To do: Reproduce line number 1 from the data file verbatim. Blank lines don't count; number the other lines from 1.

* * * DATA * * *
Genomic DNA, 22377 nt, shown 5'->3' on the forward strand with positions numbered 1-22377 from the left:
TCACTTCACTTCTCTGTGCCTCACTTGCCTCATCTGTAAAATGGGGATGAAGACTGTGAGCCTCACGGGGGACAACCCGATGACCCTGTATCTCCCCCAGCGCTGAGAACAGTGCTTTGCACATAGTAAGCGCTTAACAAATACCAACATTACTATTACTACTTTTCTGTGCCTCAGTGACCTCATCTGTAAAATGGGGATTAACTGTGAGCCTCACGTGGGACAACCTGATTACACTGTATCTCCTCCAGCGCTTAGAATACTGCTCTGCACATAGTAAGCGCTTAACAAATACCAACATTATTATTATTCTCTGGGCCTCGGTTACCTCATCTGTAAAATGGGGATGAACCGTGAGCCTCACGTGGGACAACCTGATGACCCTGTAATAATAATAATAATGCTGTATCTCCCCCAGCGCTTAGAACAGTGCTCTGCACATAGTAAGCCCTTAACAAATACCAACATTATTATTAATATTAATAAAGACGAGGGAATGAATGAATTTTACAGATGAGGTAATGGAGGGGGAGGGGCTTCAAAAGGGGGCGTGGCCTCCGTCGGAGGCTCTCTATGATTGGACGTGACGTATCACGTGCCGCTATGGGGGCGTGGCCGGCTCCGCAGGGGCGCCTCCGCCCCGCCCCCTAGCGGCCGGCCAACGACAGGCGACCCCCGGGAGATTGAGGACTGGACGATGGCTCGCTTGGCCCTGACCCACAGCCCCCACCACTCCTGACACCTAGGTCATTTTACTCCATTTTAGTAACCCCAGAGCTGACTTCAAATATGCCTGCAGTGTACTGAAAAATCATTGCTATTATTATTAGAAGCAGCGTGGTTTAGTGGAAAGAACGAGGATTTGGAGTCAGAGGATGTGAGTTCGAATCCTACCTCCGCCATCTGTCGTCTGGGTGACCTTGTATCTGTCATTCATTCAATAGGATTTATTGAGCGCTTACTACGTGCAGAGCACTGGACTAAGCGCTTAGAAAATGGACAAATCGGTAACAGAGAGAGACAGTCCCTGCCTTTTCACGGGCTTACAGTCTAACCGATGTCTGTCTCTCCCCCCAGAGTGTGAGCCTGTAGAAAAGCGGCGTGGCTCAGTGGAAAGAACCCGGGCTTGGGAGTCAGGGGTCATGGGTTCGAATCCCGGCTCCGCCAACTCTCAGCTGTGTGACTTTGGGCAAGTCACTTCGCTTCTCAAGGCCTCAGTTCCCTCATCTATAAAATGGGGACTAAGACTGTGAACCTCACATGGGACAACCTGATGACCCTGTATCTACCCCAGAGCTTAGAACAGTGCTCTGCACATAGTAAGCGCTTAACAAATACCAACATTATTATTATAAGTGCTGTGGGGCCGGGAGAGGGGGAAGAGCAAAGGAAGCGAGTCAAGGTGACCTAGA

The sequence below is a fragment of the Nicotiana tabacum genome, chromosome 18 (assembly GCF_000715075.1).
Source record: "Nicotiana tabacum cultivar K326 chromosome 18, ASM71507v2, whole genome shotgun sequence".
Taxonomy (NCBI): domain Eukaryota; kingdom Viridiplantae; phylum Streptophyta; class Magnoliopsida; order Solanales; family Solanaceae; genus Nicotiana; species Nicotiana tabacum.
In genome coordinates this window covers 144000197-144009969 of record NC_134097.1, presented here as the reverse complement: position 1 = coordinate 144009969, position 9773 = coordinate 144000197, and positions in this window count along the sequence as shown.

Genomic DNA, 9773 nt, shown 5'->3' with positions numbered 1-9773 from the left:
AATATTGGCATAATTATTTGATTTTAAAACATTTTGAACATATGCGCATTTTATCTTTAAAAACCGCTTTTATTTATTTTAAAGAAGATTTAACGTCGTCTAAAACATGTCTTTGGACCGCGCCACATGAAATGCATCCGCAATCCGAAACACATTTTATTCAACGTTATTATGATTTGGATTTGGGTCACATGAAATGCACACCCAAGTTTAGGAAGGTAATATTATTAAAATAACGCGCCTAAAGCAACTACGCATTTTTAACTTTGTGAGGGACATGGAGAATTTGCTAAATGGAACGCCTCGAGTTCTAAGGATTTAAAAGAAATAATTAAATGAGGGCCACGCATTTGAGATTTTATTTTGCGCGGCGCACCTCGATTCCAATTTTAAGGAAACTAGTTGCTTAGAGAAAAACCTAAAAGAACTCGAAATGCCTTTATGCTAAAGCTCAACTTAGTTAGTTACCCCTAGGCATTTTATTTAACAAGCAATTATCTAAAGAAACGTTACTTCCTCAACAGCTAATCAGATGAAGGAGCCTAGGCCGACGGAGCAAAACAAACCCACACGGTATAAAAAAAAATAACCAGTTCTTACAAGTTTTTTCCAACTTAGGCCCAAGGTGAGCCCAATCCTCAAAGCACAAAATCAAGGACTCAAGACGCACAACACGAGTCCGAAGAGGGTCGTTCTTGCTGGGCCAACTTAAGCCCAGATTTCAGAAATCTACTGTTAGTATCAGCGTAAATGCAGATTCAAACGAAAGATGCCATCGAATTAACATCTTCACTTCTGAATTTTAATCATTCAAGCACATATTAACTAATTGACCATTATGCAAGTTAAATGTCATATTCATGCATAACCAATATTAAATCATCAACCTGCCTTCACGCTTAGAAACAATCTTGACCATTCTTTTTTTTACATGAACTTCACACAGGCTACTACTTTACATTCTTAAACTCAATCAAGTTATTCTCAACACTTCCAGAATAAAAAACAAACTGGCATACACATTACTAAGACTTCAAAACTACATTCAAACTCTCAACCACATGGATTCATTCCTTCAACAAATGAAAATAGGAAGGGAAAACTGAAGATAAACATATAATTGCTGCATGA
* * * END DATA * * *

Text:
Genomic DNA, 22377 nt, shown 5'->3' on the forward strand with positions numbered 1-22377 from the left: